Clutch friction material will be okay going over them, of course, so long as the bolt does not protrude. What is the thread size? How deep do the bolts engage?
I have other problems with it, I really didn’t put enough thought into it when I sent it off. The springs in the clutch disk foul so the centre needs to be machined down more and once that is done the clutch disk will foul on the crankshaft bolts, so either the backing plate will need to be machined down or a spacer will need to be made up to fit between the 2 halves of the flywheel. In any case its going to be one very light flywheel when its finished. I will be there next time and work with the guy to sort it out, but first we will wait for the new clutch to arrive and re-assess the situation before doing any more with it, just in case the new clutch is a bit different in some way. I didnt get a chance to measure the bolts, the bolts for the backing plate do not protrude so thats not a prob and there is definitely enough meat for the pressure plate bolts, just a bit more machining and everything should work, although there fill be some fine tolerances.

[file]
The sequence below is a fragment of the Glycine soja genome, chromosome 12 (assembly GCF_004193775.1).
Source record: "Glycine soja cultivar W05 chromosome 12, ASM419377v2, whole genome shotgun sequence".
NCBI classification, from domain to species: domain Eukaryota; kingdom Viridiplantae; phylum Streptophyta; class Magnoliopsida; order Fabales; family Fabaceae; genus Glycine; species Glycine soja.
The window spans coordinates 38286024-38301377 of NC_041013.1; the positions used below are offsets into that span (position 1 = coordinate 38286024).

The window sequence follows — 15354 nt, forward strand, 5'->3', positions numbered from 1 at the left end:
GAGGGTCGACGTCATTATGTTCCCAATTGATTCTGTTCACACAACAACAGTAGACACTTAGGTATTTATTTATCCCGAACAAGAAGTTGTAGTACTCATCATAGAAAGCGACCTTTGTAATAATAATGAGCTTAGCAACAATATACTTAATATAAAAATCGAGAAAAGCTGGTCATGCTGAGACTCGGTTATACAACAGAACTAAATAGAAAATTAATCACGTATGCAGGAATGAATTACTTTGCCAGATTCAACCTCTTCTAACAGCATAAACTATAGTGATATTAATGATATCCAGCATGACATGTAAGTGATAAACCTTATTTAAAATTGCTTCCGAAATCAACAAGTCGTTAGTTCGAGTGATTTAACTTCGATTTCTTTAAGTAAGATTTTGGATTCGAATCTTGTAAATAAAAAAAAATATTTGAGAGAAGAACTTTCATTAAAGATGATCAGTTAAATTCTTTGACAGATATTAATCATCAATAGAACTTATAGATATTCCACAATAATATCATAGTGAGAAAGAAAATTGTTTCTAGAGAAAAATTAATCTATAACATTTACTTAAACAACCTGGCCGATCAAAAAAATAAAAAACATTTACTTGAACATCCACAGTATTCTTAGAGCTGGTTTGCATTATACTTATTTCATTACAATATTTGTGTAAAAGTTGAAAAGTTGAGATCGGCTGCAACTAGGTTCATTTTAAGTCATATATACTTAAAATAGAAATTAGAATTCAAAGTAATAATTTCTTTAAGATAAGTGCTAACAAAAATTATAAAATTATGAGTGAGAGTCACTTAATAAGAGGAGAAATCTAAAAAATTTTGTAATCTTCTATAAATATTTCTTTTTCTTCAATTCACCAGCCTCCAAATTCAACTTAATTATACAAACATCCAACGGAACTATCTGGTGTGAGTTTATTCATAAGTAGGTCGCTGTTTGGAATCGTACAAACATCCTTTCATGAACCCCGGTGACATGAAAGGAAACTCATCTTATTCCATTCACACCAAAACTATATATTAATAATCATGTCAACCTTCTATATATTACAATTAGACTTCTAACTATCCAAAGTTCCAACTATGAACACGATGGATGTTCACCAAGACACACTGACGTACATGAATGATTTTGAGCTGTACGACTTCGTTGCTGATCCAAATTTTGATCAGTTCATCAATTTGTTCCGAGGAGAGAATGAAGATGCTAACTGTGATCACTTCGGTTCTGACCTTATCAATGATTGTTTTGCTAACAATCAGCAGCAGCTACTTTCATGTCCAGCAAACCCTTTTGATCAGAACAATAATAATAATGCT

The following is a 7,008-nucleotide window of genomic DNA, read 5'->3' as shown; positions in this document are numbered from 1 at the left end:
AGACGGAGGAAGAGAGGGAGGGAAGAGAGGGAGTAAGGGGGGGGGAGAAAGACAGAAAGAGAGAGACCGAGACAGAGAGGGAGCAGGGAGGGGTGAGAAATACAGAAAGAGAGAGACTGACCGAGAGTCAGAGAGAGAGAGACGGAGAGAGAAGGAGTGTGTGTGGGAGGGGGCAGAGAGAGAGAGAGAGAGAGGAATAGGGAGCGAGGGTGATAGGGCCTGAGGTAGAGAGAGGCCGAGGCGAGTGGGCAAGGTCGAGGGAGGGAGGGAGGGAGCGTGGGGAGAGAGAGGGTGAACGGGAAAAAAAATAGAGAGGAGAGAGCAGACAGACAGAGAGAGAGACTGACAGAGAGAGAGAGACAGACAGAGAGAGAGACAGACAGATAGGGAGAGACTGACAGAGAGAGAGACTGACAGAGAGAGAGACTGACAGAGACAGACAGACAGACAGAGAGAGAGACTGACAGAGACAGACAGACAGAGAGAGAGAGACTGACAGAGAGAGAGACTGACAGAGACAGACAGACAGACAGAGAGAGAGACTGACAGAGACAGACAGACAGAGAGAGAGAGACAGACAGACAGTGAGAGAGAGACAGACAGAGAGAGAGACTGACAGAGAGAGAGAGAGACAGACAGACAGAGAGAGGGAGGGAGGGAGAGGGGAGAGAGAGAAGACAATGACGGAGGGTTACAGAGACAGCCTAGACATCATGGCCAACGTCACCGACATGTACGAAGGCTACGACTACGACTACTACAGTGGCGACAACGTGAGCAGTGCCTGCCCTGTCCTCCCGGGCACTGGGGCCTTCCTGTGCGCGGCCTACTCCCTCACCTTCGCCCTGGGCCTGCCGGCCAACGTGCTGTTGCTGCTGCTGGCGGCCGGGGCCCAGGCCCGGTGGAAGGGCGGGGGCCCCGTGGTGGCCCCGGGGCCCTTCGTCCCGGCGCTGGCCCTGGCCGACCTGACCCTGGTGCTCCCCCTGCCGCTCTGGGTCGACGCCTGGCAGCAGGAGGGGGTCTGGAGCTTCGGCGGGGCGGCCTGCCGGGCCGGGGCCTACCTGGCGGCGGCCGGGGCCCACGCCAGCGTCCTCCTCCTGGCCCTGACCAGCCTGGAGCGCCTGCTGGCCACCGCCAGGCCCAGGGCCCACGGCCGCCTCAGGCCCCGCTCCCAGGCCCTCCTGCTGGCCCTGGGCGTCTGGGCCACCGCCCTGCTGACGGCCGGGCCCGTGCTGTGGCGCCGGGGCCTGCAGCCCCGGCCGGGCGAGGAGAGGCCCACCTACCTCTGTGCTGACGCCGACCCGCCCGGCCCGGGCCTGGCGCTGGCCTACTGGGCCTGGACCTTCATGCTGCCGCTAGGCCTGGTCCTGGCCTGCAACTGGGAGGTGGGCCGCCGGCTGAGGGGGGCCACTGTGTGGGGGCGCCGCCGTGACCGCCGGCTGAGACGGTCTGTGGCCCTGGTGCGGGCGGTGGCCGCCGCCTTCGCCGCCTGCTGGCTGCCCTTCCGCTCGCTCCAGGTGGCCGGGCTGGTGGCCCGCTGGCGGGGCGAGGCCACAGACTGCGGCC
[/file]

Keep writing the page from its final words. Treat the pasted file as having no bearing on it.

I usually machine every area that there are casting marks. Often much of the need to balance will be due to casting irregularities.
I must say I was having trouble getting my mind around what I was seeing. I thought there was something else to bolt on, but as you say need the pocket for the inner parts of the clutch plate machined back in.
Yes the pocket needs to be machined out again. Quite alot of material has been removed, there was a lip on the back of the flywheel about 9mm x 9mm around the outer edge that is gone, and the face of the flywheel has had 4mm removed right across. If I can actually get the clutch to fit, it should make a noticeable improvement. When its finished ill throw it on the wheel balancer and make sure there isnt any major imbalance.
Hi guys, so work continues on what has been nick named “der Porsche Jäger” lolol I have installed the fuel line from the donor car as a return line and installed the adjustable fuel pressure regulator and my modified fuel pump carrier.
We have finished machining the flywheel so now there are no problems with the clutch and that will be going in this weekend with this: